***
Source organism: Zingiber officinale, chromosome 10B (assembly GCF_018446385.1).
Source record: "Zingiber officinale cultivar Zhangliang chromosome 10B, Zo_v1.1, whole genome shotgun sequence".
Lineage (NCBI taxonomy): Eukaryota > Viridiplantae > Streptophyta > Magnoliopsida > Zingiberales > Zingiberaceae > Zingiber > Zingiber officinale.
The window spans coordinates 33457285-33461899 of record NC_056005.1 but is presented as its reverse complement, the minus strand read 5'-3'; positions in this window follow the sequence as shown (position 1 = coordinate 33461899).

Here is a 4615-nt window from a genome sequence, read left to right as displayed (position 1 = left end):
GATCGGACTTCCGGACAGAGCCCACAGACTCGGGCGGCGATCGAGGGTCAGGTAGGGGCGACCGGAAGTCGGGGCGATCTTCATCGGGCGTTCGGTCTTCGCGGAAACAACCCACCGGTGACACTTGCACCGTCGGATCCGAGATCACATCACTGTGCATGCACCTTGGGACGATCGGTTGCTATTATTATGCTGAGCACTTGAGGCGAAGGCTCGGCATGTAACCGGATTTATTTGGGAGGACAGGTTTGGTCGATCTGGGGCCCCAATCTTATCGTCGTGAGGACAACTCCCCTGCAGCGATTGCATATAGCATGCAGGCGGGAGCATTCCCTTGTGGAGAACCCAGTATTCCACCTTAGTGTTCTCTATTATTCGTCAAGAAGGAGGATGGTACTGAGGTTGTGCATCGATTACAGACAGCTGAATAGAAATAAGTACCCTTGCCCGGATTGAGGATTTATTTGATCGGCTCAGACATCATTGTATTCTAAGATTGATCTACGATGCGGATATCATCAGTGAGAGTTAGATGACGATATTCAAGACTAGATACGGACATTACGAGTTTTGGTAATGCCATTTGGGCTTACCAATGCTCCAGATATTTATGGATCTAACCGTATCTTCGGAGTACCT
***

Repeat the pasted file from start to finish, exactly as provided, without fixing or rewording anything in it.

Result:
Source organism: Zingiber officinale, chromosome 10B (assembly GCF_018446385.1).
Source record: "Zingiber officinale cultivar Zhangliang chromosome 10B, Zo_v1.1, whole genome shotgun sequence".
Lineage (NCBI taxonomy): Eukaryota > Viridiplantae > Streptophyta > Magnoliopsida > Zingiberales > Zingiberaceae > Zingiber > Zingiber officinale.
The window spans coordinates 33457285-33461899 of record NC_056005.1 but is presented as its reverse complement, the minus strand read 5'-3'; positions in this window follow the sequence as shown (position 1 = coordinate 33461899).

Here is a 4615-nt window from a genome sequence, read left to right as displayed (position 1 = left end):
GATCGGACTTCCGGACAGAGCCCACAGACTCGGGCGGCGATCGAGGGTCAGGTAGGGGCGACCGGAAGTCGGGGCGATCTTCATCGGGCGTTCGGTCTTCGCGGAAACAACCCACCGGTGACACTTGCACCGTCGGATCCGAGATCACATCACTGTGCATGCACCTTGGGACGATCGGTTGCTATTATTATGCTGAGCACTTGAGGCGAAGGCTCGGCATGTAACCGGATTTATTTGGGAGGACAGGTTTGGTCGATCTGGGGCCCCAATCTTATCGTCGTGAGGACAACTCCCCTGCAGCGATTGCATATAGCATGCAGGCGGGAGCATTCCCTTGTGGAGAACCCAGTATTCCACCTTAGTGTTCTCTATTATTCGTCAAGAAGGAGGATGGTACTGAGGTTGTGCATCGATTACAGACAGCTGAATAGAAATAAGTACCCTTGCCCGGATTGAGGATTTATTTGATCGGCTCAGACATCATTGTATTCTAAGATTGATCTACGATGCGGATATCATCAGTGAGAGTTAGATGACGATATTCAAGACTAGATACGGACATTACGAGTTTTGGTAATGCCATTTGGGCTTACCAATGCTCCAGATATTTATGGATCTAACCGTATCTTCGGAGTACCT